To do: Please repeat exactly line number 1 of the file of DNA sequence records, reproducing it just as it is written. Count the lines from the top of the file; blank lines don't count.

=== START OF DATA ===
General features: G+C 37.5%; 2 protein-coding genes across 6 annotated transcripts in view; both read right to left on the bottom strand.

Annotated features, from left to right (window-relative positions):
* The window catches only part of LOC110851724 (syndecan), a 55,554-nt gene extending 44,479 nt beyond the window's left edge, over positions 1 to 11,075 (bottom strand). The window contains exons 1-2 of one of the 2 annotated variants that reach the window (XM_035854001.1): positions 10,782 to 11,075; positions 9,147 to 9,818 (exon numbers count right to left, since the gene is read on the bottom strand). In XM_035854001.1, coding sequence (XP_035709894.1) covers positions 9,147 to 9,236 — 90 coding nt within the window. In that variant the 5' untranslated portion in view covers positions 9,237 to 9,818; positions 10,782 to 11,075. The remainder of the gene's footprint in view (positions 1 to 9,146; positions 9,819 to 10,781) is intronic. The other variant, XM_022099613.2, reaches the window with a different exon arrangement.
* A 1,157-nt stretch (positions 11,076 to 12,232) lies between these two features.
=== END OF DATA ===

General features: G+C 37.5%; 2 protein-coding genes across 6 annotated transcripts in view; both read right to left on the bottom strand.